Published January/February 2013
Since 2010, the apartment sector has been on a roll, in terms of occupancy gains and rents, which has driven returns through the roof. Combined with sale prices often in excess of replacement costs, these favorable economics have forced Adam Smith’s invisible hand into building apartments. Apartment construction is no longer a nascent trend, as supply additions will be back up to relatively normal levels in 2013, and make no bones about it – there are many markets with excessive new construction today, and many more coming.
New construction will begin to push up apartment vacancy rates in some submarkets in 2013, a trend growing even more pronounced in 2014. Indeed, as the chart below shows, about 20 percent of submarkets tracked by PPR had rising vacancy rates in the second quarter of 2011, climbing to 30 percent in the third quarter of 2012. In these submarkets, quarterly deliveries as a percentage of inventory increased from 0.1 percent to 0.25 percent (0.4 percent to 1 percent of inventory on an annualized basis).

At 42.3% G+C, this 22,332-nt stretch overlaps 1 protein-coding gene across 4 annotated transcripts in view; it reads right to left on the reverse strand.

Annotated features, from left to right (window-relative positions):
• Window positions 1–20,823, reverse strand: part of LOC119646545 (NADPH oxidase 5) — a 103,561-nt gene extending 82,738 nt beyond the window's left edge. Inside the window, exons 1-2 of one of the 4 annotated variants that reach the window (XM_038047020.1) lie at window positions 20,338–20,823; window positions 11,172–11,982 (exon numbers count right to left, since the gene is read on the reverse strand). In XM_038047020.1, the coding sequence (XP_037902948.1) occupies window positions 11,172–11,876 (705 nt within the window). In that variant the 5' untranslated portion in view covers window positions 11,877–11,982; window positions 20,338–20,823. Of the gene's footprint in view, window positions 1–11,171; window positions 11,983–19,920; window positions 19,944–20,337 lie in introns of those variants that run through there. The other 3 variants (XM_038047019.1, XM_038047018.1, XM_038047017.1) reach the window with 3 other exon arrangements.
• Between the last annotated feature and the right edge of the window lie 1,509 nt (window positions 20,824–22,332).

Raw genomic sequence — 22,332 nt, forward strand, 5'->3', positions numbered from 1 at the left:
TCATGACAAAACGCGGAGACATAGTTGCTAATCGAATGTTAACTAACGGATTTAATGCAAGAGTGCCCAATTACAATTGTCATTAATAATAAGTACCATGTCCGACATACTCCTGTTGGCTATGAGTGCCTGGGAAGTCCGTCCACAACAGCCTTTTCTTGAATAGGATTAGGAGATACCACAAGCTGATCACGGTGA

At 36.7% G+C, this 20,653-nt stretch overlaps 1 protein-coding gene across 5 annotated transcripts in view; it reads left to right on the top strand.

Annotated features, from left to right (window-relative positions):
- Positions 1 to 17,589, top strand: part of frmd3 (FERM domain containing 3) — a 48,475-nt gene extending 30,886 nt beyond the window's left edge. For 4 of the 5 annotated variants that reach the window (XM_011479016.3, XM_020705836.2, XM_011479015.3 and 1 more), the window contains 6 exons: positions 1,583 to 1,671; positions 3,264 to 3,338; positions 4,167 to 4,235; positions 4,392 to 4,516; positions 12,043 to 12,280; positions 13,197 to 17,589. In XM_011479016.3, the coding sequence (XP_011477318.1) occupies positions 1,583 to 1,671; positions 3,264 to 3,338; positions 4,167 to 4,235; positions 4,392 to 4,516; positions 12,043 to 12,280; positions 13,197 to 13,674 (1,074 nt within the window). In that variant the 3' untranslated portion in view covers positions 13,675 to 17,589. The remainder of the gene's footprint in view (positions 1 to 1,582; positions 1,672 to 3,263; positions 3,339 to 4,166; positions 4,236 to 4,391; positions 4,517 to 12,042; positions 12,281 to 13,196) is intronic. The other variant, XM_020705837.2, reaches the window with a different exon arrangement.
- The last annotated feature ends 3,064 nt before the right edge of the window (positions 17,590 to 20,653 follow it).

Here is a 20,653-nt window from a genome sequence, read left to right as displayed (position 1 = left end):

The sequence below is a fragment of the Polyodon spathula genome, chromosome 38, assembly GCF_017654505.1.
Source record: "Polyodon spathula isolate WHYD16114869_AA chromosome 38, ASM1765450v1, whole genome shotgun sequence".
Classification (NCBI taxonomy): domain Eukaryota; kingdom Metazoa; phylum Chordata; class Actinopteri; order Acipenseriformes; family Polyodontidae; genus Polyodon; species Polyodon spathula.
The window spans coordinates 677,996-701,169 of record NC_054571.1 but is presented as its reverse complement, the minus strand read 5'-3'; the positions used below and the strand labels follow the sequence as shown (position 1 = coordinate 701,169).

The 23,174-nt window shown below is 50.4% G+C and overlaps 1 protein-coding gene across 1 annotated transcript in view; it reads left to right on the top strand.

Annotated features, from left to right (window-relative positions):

"New construction will begin to push up apartment vacancy rates in some submarkets in 2013."
Poster children for especially high levels of supply include the central and CBD submarkets in Austin, where more than 2,000 units are underway, and the far west side of San Antonio, which boasts Texas-size inventory additions of more than 1,700 apartments in the Westover Hills and Briggs Ranch neighborhoods. In North San Jose’s Oak Creek micromarket, almost 3,000 apartments are underway. In each of these cases, vacancies are expected to rise with the projects, until supply slows in 2014 and beyond and the markets tend toward equilibrium vacancy rates.
Does that mean that apartments are a bad investment? Not at all. Over half of the submarket clusters PPR tracks nationwide have less than 1.0 percent of the inventory underway, so few oxen are being gored here. However, it does mean that market, submarket, and street-corner selection are far more important than they were in 2010, when the only rising tides to be seen were jobs and renters.